Thursday, May 6, 2010

Where have you been Sarah?

The short answer: North Korea.


The long answer to follow.

A few months ago I heard an interview on NPR with the author of a new book called "Nothing to Envy" about North Korea. The interview is from January but I could have sworn I heard it later in the year- no matter the days are just passing too fast as it is. Anyways I was just mesmerized. I really had no idea how isolated North Korea is from the rest of the world. I have heard of Kim Jong-il, of course, but did not know how he came to power or how North Korea was formed. My father served in the Navy during the time of the Korean Conflict but he did not see any action and I don't even think he got close to Korea but I would need to confirm.

Here is a country with no internet. No outside media. Very little food. Few export partners. And I can't help them because their leader does not want my help. He, and his father before him, have created a country isolated and crippled by their own stubbornness. I wanted to learn more so I put the book on hold at the library.

I also put "Under the Loving Care of the Fatherly Leader" on hold. It arrived first. I remembered it from an article in Bookmarks a while ago about the best books on North Korea. It's a whopper! 876 pages. It is very well written and the author keeps it moving and keeps you interested. Those who know me are shocked at my choice for a really big, non-fiction book. Yes, it's a departure but I'm enjoying it. I would like to finish it soon, though, to move onto other titles.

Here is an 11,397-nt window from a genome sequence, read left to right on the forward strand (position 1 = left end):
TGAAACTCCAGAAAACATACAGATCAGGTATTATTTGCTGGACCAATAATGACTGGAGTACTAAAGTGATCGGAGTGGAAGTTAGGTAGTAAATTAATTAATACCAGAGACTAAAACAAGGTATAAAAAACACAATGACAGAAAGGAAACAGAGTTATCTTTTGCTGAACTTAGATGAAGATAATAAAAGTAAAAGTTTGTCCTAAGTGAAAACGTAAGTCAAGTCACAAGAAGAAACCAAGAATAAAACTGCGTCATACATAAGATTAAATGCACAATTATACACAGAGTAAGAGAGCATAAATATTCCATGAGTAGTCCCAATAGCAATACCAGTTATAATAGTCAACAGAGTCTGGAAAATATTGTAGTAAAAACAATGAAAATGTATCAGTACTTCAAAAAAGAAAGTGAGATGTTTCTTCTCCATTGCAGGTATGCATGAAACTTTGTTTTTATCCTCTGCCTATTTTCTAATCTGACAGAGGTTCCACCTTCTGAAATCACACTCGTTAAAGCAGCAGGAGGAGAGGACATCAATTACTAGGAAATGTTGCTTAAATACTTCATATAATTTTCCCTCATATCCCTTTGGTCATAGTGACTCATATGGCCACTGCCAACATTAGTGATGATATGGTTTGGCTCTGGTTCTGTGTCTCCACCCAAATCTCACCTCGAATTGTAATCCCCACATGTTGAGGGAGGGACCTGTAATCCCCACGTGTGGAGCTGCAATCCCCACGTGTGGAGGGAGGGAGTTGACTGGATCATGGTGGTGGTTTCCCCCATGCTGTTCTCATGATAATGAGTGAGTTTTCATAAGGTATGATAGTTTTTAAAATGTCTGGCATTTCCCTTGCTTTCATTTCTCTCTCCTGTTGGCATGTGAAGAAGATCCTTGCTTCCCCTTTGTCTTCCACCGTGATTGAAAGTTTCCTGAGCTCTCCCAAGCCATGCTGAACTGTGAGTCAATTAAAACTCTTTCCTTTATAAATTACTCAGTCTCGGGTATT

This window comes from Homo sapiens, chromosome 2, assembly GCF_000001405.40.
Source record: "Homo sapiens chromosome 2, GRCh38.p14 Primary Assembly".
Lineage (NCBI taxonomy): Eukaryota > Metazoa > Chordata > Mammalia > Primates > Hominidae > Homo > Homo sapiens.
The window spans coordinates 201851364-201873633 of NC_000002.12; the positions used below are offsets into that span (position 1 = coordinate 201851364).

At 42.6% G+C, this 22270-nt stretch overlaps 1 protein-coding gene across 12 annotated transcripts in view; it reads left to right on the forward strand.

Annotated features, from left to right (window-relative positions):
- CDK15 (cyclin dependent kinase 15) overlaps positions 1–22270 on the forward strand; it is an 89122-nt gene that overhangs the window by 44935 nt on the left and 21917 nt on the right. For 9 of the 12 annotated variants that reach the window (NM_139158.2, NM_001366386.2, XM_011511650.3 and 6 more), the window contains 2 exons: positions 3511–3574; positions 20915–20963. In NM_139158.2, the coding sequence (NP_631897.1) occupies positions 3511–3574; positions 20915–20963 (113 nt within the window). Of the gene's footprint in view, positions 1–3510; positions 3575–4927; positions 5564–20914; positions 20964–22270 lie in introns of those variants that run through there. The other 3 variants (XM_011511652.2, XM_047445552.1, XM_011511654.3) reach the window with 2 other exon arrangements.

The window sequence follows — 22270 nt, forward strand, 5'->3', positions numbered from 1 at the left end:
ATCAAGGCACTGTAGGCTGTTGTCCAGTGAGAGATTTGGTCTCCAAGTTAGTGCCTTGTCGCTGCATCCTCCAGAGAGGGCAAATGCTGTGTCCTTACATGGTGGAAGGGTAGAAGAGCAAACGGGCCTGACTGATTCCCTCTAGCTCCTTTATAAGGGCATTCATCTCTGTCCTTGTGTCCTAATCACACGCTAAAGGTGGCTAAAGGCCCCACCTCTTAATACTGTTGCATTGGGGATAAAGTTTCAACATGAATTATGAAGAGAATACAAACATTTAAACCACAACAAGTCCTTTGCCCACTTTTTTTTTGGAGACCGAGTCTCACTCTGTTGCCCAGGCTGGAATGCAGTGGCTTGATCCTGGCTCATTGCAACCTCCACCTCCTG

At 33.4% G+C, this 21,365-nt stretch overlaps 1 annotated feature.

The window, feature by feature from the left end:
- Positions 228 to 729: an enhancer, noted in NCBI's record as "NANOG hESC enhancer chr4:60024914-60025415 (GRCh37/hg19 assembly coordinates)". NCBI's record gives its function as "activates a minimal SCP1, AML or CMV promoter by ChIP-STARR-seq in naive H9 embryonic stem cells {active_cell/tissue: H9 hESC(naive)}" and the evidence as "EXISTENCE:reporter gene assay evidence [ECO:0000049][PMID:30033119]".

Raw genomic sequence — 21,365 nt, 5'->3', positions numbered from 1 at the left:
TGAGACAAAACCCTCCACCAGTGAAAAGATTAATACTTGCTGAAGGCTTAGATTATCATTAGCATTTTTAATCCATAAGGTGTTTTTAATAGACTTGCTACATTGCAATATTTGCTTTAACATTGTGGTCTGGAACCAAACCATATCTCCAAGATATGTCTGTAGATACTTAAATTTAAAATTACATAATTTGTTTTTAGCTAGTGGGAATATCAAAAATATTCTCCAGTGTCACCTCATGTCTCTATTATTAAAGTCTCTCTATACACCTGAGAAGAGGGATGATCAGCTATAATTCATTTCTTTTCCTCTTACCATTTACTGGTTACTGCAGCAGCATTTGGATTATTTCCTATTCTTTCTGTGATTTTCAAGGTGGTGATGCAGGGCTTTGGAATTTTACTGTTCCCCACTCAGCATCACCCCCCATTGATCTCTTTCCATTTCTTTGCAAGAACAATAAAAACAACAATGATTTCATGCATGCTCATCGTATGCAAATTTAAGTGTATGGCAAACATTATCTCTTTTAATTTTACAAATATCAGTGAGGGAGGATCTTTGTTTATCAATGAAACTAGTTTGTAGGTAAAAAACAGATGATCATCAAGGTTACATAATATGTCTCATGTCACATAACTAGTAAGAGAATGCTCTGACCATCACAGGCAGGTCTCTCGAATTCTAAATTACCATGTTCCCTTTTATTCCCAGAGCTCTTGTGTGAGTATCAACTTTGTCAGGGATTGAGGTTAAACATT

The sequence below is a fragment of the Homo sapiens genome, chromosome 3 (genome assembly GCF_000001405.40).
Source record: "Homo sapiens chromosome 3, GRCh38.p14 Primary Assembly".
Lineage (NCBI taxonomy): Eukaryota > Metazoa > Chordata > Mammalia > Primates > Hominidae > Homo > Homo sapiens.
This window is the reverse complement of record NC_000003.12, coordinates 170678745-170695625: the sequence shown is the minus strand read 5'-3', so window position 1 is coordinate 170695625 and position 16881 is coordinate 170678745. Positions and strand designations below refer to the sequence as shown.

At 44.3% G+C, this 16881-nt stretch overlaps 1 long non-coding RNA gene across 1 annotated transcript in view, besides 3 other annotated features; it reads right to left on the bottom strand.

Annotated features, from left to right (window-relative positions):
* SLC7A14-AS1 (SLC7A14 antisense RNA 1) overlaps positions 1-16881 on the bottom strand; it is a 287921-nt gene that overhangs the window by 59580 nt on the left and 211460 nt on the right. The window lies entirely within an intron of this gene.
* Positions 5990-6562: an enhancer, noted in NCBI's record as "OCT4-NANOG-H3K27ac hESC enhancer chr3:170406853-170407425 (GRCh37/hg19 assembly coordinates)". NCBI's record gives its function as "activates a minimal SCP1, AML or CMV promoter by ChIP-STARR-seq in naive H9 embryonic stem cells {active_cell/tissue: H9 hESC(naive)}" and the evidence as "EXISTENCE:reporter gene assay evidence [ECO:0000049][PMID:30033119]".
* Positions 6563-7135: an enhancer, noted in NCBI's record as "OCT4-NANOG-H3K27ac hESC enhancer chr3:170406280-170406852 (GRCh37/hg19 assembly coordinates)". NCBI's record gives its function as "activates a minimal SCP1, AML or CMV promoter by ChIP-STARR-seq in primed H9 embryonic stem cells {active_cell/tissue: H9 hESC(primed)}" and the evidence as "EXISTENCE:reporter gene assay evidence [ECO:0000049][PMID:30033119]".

I wanted to share one thing while I work on finishing this book. The book details an incident from 1968 when members of the Pueblo, a small U.S. Navy ship, were taken hostage by North Korea. The crew members were held from January of 1968 to December 1968. The Pueblo was the first surrender of a U.S. Navy ship during peacetime since 1807.

My G'pa Jackson kept a journal most of his life and each day would make a little note - White Sox scores, the weather, who he saw, etc. This is what he wrote on December 23, 1968, the day the Pueblo crew was finally released by North Korea:

Cold in 20's, windy. Flurries. Lunch with Office Section. Time at CA. Pueblo crew released. Astros in moon gravity pull. Word new Buick in town. Shop at night. Talk to Palmers.

Thanks to my Mom for looking up the entry. (I was 2 mos. old at the time and The Palmers are my Mom & Dad).

No comments: